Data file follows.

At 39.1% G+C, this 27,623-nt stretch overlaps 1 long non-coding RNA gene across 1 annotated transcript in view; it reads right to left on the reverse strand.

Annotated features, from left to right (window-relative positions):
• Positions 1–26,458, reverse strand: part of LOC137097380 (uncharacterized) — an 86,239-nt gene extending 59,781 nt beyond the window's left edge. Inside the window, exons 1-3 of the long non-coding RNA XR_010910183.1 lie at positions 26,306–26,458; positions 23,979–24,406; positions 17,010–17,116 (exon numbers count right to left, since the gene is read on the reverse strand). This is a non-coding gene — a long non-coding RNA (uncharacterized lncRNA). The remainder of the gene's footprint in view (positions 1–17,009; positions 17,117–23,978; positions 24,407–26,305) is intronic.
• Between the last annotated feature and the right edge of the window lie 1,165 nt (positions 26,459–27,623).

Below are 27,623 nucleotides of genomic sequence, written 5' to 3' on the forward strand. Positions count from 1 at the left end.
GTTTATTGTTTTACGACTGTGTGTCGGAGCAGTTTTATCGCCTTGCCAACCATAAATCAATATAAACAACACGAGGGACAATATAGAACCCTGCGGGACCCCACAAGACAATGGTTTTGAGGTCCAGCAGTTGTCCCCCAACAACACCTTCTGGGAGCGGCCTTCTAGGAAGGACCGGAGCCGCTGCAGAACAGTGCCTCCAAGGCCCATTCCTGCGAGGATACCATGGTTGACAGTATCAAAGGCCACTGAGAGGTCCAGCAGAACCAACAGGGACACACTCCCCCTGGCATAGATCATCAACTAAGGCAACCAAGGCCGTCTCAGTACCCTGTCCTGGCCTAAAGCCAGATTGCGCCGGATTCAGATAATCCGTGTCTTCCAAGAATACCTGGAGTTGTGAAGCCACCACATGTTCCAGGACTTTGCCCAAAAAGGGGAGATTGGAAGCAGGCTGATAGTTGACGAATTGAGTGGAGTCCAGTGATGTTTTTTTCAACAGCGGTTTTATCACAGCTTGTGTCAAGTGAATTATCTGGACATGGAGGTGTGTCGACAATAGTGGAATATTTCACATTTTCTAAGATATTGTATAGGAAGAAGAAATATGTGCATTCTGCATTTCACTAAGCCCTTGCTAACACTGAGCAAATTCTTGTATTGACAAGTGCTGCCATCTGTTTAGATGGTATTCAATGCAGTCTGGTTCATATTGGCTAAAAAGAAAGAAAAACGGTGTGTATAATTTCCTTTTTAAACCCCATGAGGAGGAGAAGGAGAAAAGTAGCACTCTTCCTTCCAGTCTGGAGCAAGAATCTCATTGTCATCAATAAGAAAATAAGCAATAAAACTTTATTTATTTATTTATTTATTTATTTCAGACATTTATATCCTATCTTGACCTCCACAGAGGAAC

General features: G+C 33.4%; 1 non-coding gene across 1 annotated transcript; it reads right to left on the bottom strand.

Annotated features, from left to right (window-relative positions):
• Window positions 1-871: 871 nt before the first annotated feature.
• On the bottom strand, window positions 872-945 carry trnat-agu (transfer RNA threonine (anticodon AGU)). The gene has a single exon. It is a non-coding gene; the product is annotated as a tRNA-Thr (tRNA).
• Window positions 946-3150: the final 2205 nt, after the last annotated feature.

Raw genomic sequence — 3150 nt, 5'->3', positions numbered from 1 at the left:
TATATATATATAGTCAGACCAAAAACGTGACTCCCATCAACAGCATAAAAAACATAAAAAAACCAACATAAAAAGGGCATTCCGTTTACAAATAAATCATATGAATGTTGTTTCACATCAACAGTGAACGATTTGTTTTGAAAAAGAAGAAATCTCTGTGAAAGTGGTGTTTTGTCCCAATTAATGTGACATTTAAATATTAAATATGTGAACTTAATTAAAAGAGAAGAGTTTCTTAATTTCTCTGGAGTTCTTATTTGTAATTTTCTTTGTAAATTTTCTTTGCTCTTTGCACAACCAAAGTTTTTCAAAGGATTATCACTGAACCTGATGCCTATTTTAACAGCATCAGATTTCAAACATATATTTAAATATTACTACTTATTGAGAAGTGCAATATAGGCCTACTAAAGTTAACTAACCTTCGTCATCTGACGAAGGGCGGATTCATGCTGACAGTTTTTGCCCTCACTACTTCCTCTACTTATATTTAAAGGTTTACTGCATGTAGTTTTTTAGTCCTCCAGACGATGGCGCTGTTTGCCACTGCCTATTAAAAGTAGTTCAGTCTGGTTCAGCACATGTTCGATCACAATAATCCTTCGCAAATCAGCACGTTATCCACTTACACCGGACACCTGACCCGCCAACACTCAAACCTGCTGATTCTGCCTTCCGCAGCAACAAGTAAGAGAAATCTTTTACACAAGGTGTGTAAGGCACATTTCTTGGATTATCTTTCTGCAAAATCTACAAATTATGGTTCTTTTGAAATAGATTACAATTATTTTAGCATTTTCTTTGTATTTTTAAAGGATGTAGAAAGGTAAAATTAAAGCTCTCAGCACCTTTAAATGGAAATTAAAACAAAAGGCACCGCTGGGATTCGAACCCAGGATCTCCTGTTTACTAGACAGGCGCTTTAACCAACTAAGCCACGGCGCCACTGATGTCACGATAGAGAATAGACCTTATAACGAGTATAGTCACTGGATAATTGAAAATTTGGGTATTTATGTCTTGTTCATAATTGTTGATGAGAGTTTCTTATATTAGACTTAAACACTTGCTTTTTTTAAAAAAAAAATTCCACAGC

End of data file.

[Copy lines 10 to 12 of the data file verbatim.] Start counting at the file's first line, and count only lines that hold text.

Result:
• On the bottom strand, window positions 872-945 carry trnat-agu (transfer RNA threonine (anticodon AGU)). The gene has a single exon. It is a non-coding gene; the product is annotated as a tRNA-Thr (tRNA).
• Window positions 946-3150: the final 2205 nt, after the last annotated feature.

Raw genomic sequence — 3150 nt, 5'->3', positions numbered from 1 at the left: